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Behav Brain Res. 2013 Aug 15;251:113-24. doi: 10.1016/j.bbr.2012.10.037. Epub 2012 Nov 12.

Diagnosing autism in neurobiological research studies.

Author information

1
Weill-Cornell Medical College, Center for Autism and the Developing Brain, New York Presbyterian Hospital/Westchester Division, 21 Bloomingdale Road, White Plains, NY 10605, USA. rej2004@med.cornell.edu

Abstract

Autism spectrum disorder (ASD) is by definition a complex and heterogeneous disorder. Variation in factors such as developmental level, language ability and IQ further complicate the presentation of symptoms. Clinical research and basic science must continue to inform each other's questions to help address the heterogeneity inherent to the disorder. This review uses a clinical perspective to outline the common tools and best practices for diagnosing and characterizing ASD in a research setting. We discuss considerations for classifying research populations, including language ability and IQ and examine the advantages and disadvantages of different psychometric measurements. Ultimately, the contribution of multiple sources of data representing different perspectives is crucial for interpreting and understanding the ASD phenotype.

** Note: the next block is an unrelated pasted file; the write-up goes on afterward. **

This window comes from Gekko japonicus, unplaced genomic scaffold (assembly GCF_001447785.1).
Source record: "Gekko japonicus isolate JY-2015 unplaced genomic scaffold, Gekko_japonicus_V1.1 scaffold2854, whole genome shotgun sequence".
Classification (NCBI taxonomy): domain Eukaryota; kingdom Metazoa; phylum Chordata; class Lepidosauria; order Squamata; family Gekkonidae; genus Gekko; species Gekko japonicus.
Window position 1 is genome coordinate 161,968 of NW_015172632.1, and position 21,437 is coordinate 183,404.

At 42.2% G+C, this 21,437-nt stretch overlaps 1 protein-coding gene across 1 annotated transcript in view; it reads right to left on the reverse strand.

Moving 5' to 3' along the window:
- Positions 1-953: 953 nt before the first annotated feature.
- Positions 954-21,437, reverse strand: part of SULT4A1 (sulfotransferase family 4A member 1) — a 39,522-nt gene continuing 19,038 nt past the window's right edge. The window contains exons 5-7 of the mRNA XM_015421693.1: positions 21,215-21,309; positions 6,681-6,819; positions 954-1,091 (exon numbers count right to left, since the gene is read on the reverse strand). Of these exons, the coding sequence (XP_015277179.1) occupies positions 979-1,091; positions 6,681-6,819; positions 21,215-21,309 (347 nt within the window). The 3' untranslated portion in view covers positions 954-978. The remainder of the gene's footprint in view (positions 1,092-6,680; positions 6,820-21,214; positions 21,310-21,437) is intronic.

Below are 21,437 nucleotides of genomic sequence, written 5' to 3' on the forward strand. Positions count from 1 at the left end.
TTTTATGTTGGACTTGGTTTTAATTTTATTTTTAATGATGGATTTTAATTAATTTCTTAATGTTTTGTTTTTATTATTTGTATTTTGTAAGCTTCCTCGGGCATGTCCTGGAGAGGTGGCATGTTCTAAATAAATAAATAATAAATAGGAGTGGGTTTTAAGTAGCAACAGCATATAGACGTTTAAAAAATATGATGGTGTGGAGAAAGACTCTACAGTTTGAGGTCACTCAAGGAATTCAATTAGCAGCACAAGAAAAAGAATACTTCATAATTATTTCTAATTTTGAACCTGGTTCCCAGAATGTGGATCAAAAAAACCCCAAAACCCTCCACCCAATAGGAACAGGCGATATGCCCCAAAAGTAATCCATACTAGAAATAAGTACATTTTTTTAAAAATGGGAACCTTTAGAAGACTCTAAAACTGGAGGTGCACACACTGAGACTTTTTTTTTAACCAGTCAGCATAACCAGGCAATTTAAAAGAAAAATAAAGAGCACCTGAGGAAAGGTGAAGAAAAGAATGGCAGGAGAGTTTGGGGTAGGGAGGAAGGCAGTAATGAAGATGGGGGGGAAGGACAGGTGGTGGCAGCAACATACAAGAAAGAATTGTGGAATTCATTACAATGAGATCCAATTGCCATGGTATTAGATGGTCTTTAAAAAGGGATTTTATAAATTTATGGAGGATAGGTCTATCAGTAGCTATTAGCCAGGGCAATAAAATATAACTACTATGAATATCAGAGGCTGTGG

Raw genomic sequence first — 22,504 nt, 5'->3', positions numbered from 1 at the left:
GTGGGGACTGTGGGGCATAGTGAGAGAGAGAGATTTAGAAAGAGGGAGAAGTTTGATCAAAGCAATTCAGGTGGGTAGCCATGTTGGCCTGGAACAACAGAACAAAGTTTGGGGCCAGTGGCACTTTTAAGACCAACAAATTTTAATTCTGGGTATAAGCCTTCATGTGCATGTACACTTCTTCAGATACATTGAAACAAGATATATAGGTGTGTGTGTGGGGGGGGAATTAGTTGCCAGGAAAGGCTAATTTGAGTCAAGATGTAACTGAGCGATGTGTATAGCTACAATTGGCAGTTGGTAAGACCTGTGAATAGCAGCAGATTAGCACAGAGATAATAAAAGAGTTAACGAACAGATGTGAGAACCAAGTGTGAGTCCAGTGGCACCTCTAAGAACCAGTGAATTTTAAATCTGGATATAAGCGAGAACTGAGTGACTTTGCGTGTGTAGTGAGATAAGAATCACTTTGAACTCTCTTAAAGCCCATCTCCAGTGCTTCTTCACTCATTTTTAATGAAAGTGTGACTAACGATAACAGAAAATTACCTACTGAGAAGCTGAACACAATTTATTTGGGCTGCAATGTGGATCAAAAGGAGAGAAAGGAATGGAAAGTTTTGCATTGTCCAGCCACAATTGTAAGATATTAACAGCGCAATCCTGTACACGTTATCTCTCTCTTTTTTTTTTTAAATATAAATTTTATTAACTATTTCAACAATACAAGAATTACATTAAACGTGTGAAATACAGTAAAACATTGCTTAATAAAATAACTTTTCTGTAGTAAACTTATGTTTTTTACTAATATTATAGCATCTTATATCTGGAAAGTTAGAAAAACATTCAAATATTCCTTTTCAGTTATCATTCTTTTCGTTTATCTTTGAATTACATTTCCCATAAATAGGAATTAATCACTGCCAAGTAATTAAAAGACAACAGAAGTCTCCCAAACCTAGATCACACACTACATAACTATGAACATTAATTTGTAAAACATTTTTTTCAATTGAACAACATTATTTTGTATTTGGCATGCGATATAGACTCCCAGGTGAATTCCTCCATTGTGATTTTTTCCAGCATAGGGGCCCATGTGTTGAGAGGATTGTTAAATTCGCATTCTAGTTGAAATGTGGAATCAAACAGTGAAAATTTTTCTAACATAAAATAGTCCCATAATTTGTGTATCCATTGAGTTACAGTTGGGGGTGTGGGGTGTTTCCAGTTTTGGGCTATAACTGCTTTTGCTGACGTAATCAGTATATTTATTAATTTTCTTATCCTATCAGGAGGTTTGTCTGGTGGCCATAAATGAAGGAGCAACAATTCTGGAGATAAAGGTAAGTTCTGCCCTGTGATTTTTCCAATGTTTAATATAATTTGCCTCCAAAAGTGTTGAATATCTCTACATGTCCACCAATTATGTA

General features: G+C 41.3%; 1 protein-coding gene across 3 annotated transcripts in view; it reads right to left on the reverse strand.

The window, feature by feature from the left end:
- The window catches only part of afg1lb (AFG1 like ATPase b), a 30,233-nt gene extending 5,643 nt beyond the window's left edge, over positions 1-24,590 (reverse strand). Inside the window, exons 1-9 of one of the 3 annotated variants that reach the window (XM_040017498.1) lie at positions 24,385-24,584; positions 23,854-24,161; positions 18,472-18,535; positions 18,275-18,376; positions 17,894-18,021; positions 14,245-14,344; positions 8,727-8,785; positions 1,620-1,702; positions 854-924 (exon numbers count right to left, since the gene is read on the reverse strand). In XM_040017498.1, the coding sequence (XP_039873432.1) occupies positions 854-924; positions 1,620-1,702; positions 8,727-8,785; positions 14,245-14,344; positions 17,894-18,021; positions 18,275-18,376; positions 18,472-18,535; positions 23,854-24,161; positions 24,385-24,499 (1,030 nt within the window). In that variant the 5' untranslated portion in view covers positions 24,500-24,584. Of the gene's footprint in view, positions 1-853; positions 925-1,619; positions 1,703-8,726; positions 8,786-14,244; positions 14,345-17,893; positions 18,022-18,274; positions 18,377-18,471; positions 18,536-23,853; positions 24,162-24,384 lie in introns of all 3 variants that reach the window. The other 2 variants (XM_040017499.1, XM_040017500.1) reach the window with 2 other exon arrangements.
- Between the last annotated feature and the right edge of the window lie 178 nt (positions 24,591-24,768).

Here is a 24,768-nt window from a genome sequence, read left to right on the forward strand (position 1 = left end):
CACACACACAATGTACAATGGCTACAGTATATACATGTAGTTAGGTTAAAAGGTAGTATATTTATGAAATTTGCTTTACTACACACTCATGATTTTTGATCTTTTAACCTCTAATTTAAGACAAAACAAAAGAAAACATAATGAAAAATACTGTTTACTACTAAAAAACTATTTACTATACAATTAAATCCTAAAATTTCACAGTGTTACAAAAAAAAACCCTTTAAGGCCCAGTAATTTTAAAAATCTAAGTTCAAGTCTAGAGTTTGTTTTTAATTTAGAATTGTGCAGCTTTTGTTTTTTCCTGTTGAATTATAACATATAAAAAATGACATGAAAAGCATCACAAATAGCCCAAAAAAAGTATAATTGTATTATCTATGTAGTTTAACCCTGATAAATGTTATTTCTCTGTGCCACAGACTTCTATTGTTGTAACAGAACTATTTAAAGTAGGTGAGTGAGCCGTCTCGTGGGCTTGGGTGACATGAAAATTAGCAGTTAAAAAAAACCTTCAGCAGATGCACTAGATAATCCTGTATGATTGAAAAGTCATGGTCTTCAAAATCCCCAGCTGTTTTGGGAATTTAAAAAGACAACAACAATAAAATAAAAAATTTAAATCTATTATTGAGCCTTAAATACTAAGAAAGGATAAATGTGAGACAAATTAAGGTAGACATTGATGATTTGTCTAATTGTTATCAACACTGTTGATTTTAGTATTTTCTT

KEYWORDS:

ADI-R; ADOS; Autism; Diagnosis; Neurobiology; Neuroimaging

PMID:
23153932
PMCID:
PMC3711973
DOI:
10.1016/j.bbr.2012.10.037
[Indexed for MEDLINE]
Free PMC Article
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